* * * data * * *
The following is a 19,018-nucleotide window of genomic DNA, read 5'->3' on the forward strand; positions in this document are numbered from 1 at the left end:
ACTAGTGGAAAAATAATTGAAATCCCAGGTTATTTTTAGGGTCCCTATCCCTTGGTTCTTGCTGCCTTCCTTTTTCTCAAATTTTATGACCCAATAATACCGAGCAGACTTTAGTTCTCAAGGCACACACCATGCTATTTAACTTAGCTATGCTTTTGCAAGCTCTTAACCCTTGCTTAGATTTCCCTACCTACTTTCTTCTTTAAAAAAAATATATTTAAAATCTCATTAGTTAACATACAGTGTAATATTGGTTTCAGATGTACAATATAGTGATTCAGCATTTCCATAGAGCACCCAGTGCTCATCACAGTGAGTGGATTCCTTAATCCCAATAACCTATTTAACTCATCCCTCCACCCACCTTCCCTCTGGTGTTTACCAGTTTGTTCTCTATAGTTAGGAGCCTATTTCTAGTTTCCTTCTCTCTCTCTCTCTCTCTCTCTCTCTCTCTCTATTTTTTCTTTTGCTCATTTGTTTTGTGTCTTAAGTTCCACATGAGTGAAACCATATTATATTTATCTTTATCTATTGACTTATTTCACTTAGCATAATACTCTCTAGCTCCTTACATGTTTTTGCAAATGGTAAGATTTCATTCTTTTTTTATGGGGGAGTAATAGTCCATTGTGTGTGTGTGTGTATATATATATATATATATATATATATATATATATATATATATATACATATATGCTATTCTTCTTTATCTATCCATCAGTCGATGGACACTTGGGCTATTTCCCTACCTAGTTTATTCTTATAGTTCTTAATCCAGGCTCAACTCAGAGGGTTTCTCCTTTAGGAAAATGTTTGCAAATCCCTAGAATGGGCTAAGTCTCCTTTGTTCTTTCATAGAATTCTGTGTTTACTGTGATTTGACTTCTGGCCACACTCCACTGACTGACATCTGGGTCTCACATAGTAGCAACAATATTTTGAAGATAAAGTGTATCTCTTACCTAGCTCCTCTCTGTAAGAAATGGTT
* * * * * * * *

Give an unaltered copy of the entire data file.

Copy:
The following is a 19,018-nucleotide window of genomic DNA, read 5'->3' on the forward strand; positions in this document are numbered from 1 at the left end:
ACTAGTGGAAAAATAATTGAAATCCCAGGTTATTTTTAGGGTCCCTATCCCTTGGTTCTTGCTGCCTTCCTTTTTCTCAAATTTTATGACCCAATAATACCGAGCAGACTTTAGTTCTCAAGGCACACACCATGCTATTTAACTTAGCTATGCTTTTGCAAGCTCTTAACCCTTGCTTAGATTTCCCTACCTACTTTCTTCTTTAAAAAAAATATATTTAAAATCTCATTAGTTAACATACAGTGTAATATTGGTTTCAGATGTACAATATAGTGATTCAGCATTTCCATAGAGCACCCAGTGCTCATCACAGTGAGTGGATTCCTTAATCCCAATAACCTATTTAACTCATCCCTCCACCCACCTTCCCTCTGGTGTTTACCAGTTTGTTCTCTATAGTTAGGAGCCTATTTCTAGTTTCCTTCTCTCTCTCTCTCTCTCTCTCTCTCTCTCTCTATTTTTTCTTTTGCTCATTTGTTTTGTGTCTTAAGTTCCACATGAGTGAAACCATATTATATTTATCTTTATCTATTGACTTATTTCACTTAGCATAATACTCTCTAGCTCCTTACATGTTTTTGCAAATGGTAAGATTTCATTCTTTTTTTATGGGGGAGTAATAGTCCATTGTGTGTGTGTGTGTATATATATATATATATATATATATATATATATATATATATATATACATATATGCTATTCTTCTTTATCTATCCATCAGTCGATGGACACTTGGGCTATTTCCCTACCTAGTTTATTCTTATAGTTCTTAATCCAGGCTCAACTCAGAGGGTTTCTCCTTTAGGAAAATGTTTGCAAATCCCTAGAATGGGCTAAGTCTCCTTTGTTCTTTCATAGAATTCTGTGTTTACTGTGATTTGACTTCTGGCCACACTCCACTGACTGACATCTGGGTCTCACATAGTAGCAACAATATTTTGAAGATAAAGTGTATCTCTTACCTAGCTCCTCTCTGTAAGAAATGGTT